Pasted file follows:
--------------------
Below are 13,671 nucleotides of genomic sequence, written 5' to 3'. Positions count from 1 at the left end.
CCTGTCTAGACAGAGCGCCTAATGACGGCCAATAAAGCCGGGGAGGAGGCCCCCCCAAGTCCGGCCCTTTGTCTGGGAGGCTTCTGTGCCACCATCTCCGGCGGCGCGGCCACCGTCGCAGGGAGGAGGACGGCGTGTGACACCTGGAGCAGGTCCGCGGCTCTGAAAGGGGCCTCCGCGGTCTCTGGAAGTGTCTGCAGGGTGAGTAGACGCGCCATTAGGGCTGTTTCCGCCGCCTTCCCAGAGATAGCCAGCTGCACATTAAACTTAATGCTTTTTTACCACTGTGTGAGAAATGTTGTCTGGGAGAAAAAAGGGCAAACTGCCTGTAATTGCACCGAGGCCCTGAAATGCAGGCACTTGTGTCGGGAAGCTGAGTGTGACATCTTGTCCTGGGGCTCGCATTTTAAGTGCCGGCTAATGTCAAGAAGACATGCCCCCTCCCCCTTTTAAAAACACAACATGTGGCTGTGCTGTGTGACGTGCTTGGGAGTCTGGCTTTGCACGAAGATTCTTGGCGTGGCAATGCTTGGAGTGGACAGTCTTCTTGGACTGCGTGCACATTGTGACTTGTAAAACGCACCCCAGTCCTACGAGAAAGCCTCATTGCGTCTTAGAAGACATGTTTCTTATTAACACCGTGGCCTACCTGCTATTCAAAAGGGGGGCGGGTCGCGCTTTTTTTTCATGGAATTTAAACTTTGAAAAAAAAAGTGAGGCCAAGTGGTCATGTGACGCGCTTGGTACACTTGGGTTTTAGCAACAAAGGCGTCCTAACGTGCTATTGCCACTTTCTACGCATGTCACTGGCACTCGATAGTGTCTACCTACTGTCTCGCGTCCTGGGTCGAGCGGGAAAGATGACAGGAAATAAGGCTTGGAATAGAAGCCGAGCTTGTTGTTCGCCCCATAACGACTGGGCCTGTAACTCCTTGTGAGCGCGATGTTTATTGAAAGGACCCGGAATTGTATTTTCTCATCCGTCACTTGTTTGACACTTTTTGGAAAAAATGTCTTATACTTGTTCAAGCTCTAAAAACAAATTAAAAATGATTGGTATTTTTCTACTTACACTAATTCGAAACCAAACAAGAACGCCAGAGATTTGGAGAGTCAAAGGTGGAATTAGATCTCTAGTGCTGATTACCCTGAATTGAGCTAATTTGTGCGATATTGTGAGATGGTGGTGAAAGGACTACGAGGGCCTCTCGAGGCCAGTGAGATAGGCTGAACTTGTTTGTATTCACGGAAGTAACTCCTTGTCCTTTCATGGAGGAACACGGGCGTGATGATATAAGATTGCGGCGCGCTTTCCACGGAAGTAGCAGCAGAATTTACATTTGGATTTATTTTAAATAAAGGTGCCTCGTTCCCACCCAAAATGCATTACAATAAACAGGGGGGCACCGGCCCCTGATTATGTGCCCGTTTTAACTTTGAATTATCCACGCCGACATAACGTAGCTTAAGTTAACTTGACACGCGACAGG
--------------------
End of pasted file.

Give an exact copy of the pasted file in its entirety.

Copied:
Below are 13,671 nucleotides of genomic sequence, written 5' to 3'. Positions count from 1 at the left end.
CCTGTCTAGACAGAGCGCCTAATGACGGCCAATAAAGCCGGGGAGGAGGCCCCCCCAAGTCCGGCCCTTTGTCTGGGAGGCTTCTGTGCCACCATCTCCGGCGGCGCGGCCACCGTCGCAGGGAGGAGGACGGCGTGTGACACCTGGAGCAGGTCCGCGGCTCTGAAAGGGGCCTCCGCGGTCTCTGGAAGTGTCTGCAGGGTGAGTAGACGCGCCATTAGGGCTGTTTCCGCCGCCTTCCCAGAGATAGCCAGCTGCACATTAAACTTAATGCTTTTTTACCACTGTGTGAGAAATGTTGTCTGGGAGAAAAAAGGGCAAACTGCCTGTAATTGCACCGAGGCCCTGAAATGCAGGCACTTGTGTCGGGAAGCTGAGTGTGACATCTTGTCCTGGGGCTCGCATTTTAAGTGCCGGCTAATGTCAAGAAGACATGCCCCCTCCCCCTTTTAAAAACACAACATGTGGCTGTGCTGTGTGACGTGCTTGGGAGTCTGGCTTTGCACGAAGATTCTTGGCGTGGCAATGCTTGGAGTGGACAGTCTTCTTGGACTGCGTGCACATTGTGACTTGTAAAACGCACCCCAGTCCTACGAGAAAGCCTCATTGCGTCTTAGAAGACATGTTTCTTATTAACACCGTGGCCTACCTGCTATTCAAAAGGGGGGCGGGTCGCGCTTTTTTTTCATGGAATTTAAACTTTGAAAAAAAAAGTGAGGCCAAGTGGTCATGTGACGCGCTTGGTACACTTGGGTTTTAGCAACAAAGGCGTCCTAACGTGCTATTGCCACTTTCTACGCATGTCACTGGCACTCGATAGTGTCTACCTACTGTCTCGCGTCCTGGGTCGAGCGGGAAAGATGACAGGAAATAAGGCTTGGAATAGAAGCCGAGCTTGTTGTTCGCCCCATAACGACTGGGCCTGTAACTCCTTGTGAGCGCGATGTTTATTGAAAGGACCCGGAATTGTATTTTCTCATCCGTCACTTGTTTGACACTTTTTGGAAAAAATGTCTTATACTTGTTCAAGCTCTAAAAACAAATTAAAAATGATTGGTATTTTTCTACTTACACTAATTCGAAACCAAACAAGAACGCCAGAGATTTGGAGAGTCAAAGGTGGAATTAGATCTCTAGTGCTGATTACCCTGAATTGAGCTAATTTGTGCGATATTGTGAGATGGTGGTGAAAGGACTACGAGGGCCTCTCGAGGCCAGTGAGATAGGCTGAACTTGTTTGTATTCACGGAAGTAACTCCTTGTCCTTTCATGGAGGAACACGGGCGTGATGATATAAGATTGCGGCGCGCTTTCCACGGAAGTAGCAGCAGAATTTACATTTGGATTTATTTTAAATAAAGGTGCCTCGTTCCCACCCAAAATGCATTACAATAAACAGGGGGGCACCGGCCCCTGATTATGTGCCCGTTTTAACTTTGAATTATCCACGCCGACATAACGTAGCTTAAGTTAACTTGACACGCGACAGG